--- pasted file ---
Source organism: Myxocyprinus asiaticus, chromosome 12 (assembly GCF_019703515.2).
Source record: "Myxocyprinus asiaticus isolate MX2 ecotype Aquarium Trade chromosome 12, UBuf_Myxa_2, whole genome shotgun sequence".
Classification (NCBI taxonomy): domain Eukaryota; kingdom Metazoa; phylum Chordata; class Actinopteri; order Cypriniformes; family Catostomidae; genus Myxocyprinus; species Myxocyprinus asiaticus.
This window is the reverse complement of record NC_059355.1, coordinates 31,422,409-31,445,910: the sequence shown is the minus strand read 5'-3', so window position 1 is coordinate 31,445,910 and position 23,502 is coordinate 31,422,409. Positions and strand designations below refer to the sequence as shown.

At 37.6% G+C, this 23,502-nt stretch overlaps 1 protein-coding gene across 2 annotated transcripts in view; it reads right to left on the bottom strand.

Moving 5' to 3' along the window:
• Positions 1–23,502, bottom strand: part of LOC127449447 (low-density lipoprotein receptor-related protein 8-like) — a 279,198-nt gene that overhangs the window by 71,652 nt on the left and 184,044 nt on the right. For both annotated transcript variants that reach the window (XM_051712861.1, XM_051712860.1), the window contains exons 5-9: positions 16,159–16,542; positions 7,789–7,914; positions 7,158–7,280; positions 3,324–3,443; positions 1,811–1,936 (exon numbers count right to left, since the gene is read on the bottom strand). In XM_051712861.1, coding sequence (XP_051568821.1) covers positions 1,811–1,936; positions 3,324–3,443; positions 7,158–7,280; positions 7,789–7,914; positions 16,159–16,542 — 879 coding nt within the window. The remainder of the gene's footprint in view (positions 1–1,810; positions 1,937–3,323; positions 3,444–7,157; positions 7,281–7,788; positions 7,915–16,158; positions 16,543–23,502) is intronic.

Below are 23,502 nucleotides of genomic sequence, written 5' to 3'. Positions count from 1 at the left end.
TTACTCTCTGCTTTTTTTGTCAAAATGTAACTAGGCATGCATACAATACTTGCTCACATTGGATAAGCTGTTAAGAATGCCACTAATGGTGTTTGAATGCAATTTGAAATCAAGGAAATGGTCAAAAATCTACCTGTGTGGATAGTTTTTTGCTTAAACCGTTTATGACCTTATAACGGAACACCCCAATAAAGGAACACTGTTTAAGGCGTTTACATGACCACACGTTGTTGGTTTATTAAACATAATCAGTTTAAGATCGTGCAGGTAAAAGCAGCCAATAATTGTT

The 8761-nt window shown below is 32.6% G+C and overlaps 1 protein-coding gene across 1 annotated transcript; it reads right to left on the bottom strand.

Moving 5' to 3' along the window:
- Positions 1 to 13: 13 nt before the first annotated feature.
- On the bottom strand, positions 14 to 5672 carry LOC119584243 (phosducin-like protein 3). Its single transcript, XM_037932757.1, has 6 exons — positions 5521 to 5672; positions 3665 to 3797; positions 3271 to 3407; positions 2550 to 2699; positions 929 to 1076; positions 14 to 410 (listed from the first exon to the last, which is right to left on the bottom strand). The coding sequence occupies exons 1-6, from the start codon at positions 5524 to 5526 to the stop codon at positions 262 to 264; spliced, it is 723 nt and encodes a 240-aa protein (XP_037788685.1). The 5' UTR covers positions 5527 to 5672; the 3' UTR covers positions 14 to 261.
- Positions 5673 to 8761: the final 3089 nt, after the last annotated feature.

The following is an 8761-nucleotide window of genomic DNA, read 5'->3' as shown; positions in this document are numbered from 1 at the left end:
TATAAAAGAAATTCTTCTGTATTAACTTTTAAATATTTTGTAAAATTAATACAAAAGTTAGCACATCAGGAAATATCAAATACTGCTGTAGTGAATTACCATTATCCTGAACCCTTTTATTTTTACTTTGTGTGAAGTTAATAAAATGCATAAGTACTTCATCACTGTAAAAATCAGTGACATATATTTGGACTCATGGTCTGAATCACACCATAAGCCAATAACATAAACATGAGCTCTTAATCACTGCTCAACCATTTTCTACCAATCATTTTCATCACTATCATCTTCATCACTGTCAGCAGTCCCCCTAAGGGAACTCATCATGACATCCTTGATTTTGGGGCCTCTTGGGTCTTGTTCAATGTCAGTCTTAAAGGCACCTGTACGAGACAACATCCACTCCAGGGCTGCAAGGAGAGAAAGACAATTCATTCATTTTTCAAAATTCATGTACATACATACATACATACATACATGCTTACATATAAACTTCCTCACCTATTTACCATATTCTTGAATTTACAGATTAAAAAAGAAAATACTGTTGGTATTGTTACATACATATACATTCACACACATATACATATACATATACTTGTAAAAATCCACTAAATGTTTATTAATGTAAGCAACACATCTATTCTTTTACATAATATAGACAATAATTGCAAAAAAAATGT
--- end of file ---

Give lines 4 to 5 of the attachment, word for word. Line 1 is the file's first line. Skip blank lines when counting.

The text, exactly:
This window is the reverse complement of record NC_059355.1, coordinates 31,422,409-31,445,910: the sequence shown is the minus strand read 5'-3', so window position 1 is coordinate 31,445,910 and position 23,502 is coordinate 31,422,409. Positions and strand designations below refer to the sequence as shown.

At 37.6% G+C, this 23,502-nt stretch overlaps 1 protein-coding gene across 2 annotated transcripts in view; it reads right to left on the bottom strand.